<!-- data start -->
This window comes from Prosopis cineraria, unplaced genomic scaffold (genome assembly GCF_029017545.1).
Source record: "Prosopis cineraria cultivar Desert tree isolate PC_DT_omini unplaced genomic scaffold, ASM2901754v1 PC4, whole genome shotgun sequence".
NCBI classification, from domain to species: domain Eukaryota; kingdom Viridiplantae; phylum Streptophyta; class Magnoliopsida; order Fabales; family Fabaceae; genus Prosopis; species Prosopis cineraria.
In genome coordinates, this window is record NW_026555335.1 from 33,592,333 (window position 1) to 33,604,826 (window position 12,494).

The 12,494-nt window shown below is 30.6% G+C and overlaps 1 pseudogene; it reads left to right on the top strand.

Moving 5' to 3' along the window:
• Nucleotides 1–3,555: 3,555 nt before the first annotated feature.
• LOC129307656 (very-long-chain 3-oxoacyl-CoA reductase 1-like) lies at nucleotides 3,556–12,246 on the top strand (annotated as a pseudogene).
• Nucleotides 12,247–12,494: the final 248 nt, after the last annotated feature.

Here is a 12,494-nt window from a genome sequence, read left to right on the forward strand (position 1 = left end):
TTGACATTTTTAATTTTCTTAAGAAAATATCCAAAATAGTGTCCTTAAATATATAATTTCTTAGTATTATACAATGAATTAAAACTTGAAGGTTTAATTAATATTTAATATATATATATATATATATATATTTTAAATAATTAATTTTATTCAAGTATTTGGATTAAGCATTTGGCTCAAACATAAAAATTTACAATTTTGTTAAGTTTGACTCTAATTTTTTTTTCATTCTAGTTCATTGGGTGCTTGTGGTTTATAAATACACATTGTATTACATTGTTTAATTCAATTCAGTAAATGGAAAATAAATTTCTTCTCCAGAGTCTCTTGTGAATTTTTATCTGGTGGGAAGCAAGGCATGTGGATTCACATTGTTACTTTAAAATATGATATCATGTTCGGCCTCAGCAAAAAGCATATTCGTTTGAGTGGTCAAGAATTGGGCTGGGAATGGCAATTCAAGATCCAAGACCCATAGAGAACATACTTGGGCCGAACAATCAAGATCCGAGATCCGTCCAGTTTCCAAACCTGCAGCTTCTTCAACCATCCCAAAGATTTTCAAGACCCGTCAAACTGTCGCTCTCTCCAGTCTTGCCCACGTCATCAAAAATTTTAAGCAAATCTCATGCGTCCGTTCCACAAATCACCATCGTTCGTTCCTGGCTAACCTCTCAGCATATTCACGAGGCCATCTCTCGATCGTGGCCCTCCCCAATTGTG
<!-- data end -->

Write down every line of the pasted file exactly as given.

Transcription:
This window comes from Prosopis cineraria, unplaced genomic scaffold (genome assembly GCF_029017545.1).
Source record: "Prosopis cineraria cultivar Desert tree isolate PC_DT_omini unplaced genomic scaffold, ASM2901754v1 PC4, whole genome shotgun sequence".
NCBI classification, from domain to species: domain Eukaryota; kingdom Viridiplantae; phylum Streptophyta; class Magnoliopsida; order Fabales; family Fabaceae; genus Prosopis; species Prosopis cineraria.
In genome coordinates, this window is record NW_026555335.1 from 33,592,333 (window position 1) to 33,604,826 (window position 12,494).

The 12,494-nt window shown below is 30.6% G+C and overlaps 1 pseudogene; it reads left to right on the top strand.

Moving 5' to 3' along the window:
• Nucleotides 1–3,555: 3,555 nt before the first annotated feature.
• LOC129307656 (very-long-chain 3-oxoacyl-CoA reductase 1-like) lies at nucleotides 3,556–12,246 on the top strand (annotated as a pseudogene).
• Nucleotides 12,247–12,494: the final 248 nt, after the last annotated feature.

Here is a 12,494-nt window from a genome sequence, read left to right on the forward strand (position 1 = left end):
TTGACATTTTTAATTTTCTTAAGAAAATATCCAAAATAGTGTCCTTAAATATATAATTTCTTAGTATTATACAATGAATTAAAACTTGAAGGTTTAATTAATATTTAATATATATATATATATATATATATTTTAAATAATTAATTTTATTCAAGTATTTGGATTAAGCATTTGGCTCAAACATAAAAATTTACAATTTTGTTAAGTTTGACTCTAATTTTTTTTTCATTCTAGTTCATTGGGTGCTTGTGGTTTATAAATACACATTGTATTACATTGTTTAATTCAATTCAGTAAATGGAAAATAAATTTCTTCTCCAGAGTCTCTTGTGAATTTTTATCTGGTGGGAAGCAAGGCATGTGGATTCACATTGTTACTTTAAAATATGATATCATGTTCGGCCTCAGCAAAAAGCATATTCGTTTGAGTGGTCAAGAATTGGGCTGGGAATGGCAATTCAAGATCCAAGACCCATAGAGAACATACTTGGGCCGAACAATCAAGATCCGAGATCCGTCCAGTTTCCAAACCTGCAGCTTCTTCAACCATCCCAAAGATTTTCAAGACCCGTCAAACTGTCGCTCTCTCCAGTCTTGCCCACGTCATCAAAAATTTTAAGCAAATCTCATGCGTCCGTTCCACAAATCACCATCGTTCGTTCCTGGCTAACCTCTCAGCATATTCACGAGGCCATCTCTCGATCGTGGCCCTCCCCAATTGTG